One of the first questions many clients have when discussing their legal rights is what can be done about the time at work they were forced to miss after an injury. This is a particularly pressing concern during difficult economic times such as these — many individuals cannot bear the financial strain of missing a long stretch of work due to injuries, particularly those that were someone else’s fault, and the harsh reality is that many workers return from an absence due to injury and find that their jobs are no longer waiting for them.

A lost wages claim is an essential part of any lawsuit. A skilled — and prepared — trial attorney will be sure to include it in your claim.

These claims are often highly contested between attorneys. The injured party has the burden of proof to prove wages were actually lost. The best way to go about proving these claims for lost wages will be through the testimony of the plaintif herself. But testimony alone will not be enough to state a successful claim, however, and documentation of proof is generally alway required. In fact, Illinois law essentially requires a plaintiff to produce tax returns from the year before the accident, the year of the accident, and the year after the accident — or, sometimes, the W-2s or other tax and / or income documentation.

What this documentation does is give the court and jury a snapshot of what the plaintiff lost by not being able to work. For example, the tax returns from year before the accident generally demonstrates what the plaintiff was making while healthy, the returns from the year of the accident generally illustrate the specific drop-off from the year of the accident itself, and the returns from the year after the accident may show what the plaintiff is capable of earning in her present state. Every situation is different of course and no two cases may perfectly reflect a scenario via tax returns. Sometimes an expert such as an economist, vocational expert, tax attorney, tax preparer or Certified Public Accountant (CPA) may be necessary to prove lost wages–especially significant losses and losses that may be permanent.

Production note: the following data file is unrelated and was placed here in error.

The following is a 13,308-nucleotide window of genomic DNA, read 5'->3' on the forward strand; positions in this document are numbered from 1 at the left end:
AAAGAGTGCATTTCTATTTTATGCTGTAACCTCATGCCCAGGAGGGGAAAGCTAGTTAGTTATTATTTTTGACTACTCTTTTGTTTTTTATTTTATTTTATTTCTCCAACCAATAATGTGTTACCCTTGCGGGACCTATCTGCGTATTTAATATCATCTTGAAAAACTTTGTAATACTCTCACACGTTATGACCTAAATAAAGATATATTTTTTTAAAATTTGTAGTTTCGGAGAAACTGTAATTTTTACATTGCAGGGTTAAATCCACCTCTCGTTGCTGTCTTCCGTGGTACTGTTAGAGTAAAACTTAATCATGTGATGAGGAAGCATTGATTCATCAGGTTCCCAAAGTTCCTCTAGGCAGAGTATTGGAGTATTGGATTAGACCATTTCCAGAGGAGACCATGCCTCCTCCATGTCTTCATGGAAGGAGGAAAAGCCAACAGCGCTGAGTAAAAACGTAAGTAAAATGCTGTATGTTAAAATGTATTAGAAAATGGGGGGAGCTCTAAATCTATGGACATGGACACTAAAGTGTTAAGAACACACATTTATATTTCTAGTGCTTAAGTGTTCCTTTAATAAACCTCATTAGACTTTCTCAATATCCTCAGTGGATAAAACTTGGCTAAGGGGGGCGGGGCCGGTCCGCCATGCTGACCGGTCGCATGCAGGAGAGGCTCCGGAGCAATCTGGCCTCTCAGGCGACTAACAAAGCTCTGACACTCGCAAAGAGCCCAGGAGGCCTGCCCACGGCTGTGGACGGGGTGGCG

In any event, a skilled — but more importantly, prepared — trial attorney will be sure to press for your lost wage claim. Preparedness is critical because at trial time, if an expert is not disclosed or properly prepared to testify for a significant wage loss, your wage loss claim will be disallowed or “barred.” Be sure to discuss this in detail with your attorney in an injury claim and ask the “hard questions” as to how that wage claim will be proved.

You can contact us here 24/7/365 (and we really mean that as we will answer our phone) if you have any questions and to learn how we may be able to help you ensure your case is handled in a “prepared” fashion – in particular, you will find that we listen, take your phone calls and e-mails (and even text messages!). We would be honored to help you with your matters – large or small.

Leave a Reply

Your email address will not be published. Required fields are marked *

Post comment